3rd Edition of International Precision Medicine Conference

April 24-26, 2023

April 24 -26, 2023 | Orlando, Florida, USA
2023 Speakers

Abigarl Ndudzo

Abigarl Ndudzo, Speaker at IPMC 2023
Lupane State University, Zimbabwe
Title : Probiotics and ghost probiotics as biotechnological tools in personalized medicine: Opportunities for Africa


The influence of intestinal state on the health of an individual is generating attention for patients and consumers willing to adapt their dietary habits to achieve best well-being and health. The gut microbiome, which is a complex and dynamic microbial community, is important in homeostatic physiological functions in human health. Advances in biotechnological technologies have resulted in rapid characterization of the gut microbiota leading to enhanced understanding of the functions as well as composition of intestinal bacterial populations and the consequences of any fluctuations in bacterial diversity on disease development. Elucidation of the gut microbiota has generated a lot interest in therapeutic strategies that deliberately or indirectly affect the intestinal microbiome to obtain health benefits. The gut microbiome is a significant element in precision medicine because the presence of specific strains may influence modulation of disease progression and therapeutics. The gut microbiota is thus regarded as a next generation medicine in precision diagnosis and personalized treatment. Potential therapeutic strategies may involve the use of precision probiotics and personalized ghost probiotics. Probiotics are widely used in many countries as a therapeutic agent and are acquired by consumers with or without prescription. Notable therapeutic effects of probiotics include restoration and balancing of the gut microbiome, maintenance of intestinal barrier integrity and protection against pathogens. However, there are still safety issues associated with the use of live microorganisms in vulnerable populations, limited regulations of the probiotics, high risk of acquisition and transfer of antibiotic resistance genes and lack of clear clinical dosages in each specific diagnosis. Safety issues have arisen particularly due to translocation of live bacteria from the intestines into the systemic circulation resulting in bacteremia and sepsis thus non-viable bacteria become the favored alternative. Ghost probiotics have shown biological responses to restore normal intestinal function and balance just like live probiotics. They are clinically safe since there is less risk of translocation into blood, no risk of acquisition and transfer of antibiotic resistance genes, release biologically active molecules and are easier to standardize, transport and store. The personalized probiotics and ghost probiotics are favored candidates to address Africa’s increasing disease burden of communicable and non-communicable diseases. There has been increased and uncontrolled use of antimicrobials to treat communicable diseases and this has resulted in development of antimicrobial resistance which has further exacerbated Africa’s demise. There is a high prevalence of cancer and diabetes mellitus in many African countries whose prevalence can be reduced through the next generation probiotics and ghost probiotics use. This manuscript will serve to (i) highlight significance and influence of the gut microbiome to human health; (ii) increase awareness to problems associated with antimicrobial resistance and (iii) improve understanding of use of precision probiotics and ghost probiotics in disease diagnosis and personalized treatment in the African population.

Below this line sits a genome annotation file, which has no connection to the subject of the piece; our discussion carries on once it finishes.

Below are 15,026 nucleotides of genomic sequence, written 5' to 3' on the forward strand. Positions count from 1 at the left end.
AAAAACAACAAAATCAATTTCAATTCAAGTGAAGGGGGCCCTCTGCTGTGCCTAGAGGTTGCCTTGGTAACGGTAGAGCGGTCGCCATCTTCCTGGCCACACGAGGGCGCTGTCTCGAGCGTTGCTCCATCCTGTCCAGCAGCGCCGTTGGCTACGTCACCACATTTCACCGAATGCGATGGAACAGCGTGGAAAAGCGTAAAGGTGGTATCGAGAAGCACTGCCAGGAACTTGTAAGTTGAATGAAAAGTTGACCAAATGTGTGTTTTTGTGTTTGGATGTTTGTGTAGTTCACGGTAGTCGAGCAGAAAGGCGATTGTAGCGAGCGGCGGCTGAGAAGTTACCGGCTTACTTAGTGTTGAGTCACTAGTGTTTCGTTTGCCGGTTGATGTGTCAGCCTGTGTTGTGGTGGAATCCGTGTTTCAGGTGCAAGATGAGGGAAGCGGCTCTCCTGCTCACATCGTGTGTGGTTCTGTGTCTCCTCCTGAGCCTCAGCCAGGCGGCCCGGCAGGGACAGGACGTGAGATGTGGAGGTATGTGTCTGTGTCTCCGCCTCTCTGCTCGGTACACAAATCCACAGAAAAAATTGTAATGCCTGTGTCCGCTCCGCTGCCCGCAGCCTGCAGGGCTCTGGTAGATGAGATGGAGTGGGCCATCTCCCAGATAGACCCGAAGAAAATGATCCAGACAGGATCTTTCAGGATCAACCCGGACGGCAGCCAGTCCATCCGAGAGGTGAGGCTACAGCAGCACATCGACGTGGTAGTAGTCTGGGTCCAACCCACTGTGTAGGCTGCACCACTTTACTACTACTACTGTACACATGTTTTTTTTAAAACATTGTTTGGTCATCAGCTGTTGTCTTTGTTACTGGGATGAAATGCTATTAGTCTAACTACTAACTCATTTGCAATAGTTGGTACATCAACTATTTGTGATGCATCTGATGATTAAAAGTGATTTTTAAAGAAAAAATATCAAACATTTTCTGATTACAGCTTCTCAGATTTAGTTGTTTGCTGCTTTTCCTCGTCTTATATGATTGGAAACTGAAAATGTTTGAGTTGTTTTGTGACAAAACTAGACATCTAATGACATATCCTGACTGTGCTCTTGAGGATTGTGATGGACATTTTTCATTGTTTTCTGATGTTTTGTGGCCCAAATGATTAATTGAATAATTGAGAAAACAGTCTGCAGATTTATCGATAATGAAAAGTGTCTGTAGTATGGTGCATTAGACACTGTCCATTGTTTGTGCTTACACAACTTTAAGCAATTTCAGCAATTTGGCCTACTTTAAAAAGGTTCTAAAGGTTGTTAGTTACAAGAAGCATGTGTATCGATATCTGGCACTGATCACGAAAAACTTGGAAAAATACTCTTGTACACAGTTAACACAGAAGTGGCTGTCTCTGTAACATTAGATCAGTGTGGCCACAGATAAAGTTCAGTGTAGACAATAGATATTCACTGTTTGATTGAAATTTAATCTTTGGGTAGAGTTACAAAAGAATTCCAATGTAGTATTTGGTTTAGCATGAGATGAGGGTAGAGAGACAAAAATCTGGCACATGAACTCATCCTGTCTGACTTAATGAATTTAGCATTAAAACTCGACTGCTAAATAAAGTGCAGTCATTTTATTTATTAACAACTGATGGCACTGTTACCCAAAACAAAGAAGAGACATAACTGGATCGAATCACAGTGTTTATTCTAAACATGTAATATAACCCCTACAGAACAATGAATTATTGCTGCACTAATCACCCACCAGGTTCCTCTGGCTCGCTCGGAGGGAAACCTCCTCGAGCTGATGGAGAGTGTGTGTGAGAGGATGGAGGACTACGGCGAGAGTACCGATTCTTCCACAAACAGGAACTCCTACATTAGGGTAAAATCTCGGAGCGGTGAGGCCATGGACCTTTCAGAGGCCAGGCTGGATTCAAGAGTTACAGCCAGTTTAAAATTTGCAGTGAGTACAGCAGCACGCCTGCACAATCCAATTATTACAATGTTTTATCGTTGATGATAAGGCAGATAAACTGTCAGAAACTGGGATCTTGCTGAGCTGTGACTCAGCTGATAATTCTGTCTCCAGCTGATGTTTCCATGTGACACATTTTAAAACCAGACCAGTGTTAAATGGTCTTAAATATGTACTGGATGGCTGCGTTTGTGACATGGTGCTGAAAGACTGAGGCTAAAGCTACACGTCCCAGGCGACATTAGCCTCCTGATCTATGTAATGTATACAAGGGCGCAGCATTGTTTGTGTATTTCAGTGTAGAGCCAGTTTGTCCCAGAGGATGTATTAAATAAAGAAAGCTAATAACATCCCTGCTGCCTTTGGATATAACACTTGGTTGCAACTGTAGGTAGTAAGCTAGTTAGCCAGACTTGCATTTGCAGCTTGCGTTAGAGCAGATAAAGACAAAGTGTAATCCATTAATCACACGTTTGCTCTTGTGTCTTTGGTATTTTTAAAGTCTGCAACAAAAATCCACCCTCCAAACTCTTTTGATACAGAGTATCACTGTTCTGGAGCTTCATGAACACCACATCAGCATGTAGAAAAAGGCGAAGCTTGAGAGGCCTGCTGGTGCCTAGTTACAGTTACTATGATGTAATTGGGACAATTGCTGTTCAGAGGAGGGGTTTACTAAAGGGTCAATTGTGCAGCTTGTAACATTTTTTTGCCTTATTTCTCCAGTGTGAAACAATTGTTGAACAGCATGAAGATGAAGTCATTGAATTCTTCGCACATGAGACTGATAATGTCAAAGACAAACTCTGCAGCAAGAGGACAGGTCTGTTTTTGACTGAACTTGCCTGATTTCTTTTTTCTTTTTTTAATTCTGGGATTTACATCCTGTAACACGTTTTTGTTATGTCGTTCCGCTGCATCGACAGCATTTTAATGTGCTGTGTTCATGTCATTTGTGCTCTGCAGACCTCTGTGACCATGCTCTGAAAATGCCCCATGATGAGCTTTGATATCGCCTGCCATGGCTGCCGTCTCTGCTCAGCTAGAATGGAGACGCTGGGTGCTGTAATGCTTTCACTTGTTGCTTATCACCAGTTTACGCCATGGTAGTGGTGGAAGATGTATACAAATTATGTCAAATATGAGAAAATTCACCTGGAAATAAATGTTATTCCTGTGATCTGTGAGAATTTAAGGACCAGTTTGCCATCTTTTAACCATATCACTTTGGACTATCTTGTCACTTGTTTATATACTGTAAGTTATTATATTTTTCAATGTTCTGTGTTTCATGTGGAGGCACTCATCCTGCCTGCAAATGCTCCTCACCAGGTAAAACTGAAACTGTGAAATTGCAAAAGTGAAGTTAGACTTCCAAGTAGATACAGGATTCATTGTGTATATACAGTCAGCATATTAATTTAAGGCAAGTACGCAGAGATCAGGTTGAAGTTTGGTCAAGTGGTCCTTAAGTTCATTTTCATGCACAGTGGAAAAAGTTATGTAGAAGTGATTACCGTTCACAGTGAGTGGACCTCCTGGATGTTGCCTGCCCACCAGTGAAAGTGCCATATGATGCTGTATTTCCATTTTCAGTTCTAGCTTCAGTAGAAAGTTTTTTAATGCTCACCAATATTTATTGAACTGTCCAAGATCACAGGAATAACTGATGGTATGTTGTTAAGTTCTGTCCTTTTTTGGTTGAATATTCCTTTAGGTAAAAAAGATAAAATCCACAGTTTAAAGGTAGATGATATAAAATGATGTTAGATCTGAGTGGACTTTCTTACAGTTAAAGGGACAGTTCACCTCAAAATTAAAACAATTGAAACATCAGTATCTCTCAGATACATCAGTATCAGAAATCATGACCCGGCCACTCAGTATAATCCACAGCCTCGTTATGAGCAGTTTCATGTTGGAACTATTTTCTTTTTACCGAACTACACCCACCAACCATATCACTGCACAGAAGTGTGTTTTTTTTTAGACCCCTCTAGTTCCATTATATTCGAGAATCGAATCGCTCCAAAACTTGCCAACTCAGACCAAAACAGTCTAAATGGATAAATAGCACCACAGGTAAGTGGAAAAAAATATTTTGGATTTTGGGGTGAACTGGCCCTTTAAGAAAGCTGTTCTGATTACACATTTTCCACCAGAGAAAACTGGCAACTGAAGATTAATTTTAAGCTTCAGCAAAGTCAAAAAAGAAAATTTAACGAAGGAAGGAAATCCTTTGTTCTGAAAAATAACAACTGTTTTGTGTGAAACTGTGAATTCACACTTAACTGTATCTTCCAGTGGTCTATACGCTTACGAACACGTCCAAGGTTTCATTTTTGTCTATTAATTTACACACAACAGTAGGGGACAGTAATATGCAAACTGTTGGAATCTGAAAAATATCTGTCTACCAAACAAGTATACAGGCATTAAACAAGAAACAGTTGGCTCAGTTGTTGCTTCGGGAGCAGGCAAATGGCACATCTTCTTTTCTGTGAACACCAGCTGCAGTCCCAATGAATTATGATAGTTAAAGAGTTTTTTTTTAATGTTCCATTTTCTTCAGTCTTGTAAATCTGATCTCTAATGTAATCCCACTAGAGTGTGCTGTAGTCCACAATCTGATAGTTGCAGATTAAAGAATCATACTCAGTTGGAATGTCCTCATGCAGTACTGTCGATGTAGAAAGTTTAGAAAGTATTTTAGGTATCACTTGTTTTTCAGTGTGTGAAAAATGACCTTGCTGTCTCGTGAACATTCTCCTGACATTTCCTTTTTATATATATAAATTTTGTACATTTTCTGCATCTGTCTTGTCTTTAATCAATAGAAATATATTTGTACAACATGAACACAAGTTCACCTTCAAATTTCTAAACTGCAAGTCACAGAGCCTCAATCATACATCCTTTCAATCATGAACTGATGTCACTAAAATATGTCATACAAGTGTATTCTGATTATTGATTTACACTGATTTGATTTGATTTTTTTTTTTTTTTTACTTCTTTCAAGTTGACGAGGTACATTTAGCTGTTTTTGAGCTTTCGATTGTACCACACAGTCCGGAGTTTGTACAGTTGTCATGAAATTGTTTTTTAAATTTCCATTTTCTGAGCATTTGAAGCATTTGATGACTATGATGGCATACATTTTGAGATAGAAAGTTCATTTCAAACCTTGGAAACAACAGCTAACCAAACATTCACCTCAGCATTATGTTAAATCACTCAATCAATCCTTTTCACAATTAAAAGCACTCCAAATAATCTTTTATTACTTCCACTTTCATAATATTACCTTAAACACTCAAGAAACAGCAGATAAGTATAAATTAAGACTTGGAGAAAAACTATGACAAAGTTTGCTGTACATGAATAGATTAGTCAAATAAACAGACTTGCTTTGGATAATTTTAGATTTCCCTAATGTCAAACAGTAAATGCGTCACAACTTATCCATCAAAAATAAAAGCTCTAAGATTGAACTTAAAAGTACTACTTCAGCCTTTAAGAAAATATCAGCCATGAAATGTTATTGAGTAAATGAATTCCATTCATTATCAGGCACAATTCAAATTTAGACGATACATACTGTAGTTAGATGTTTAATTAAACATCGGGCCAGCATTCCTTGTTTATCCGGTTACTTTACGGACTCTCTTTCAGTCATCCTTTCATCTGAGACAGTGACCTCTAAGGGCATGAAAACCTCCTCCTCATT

Abigarl Ndudzo holds a BSc (Hons) degree in Applied Biology and Biochemistry from the National University of Science and Technology in Zimbabwe. She then studied for an MSc in Microbiology and Biotechnology at the same institution and graduated in 2015. She joined Lupane State University as a lecturer in the Department of Applied Biotechnology. She has been part of the authorship of 5 review articles and 3 book chapters.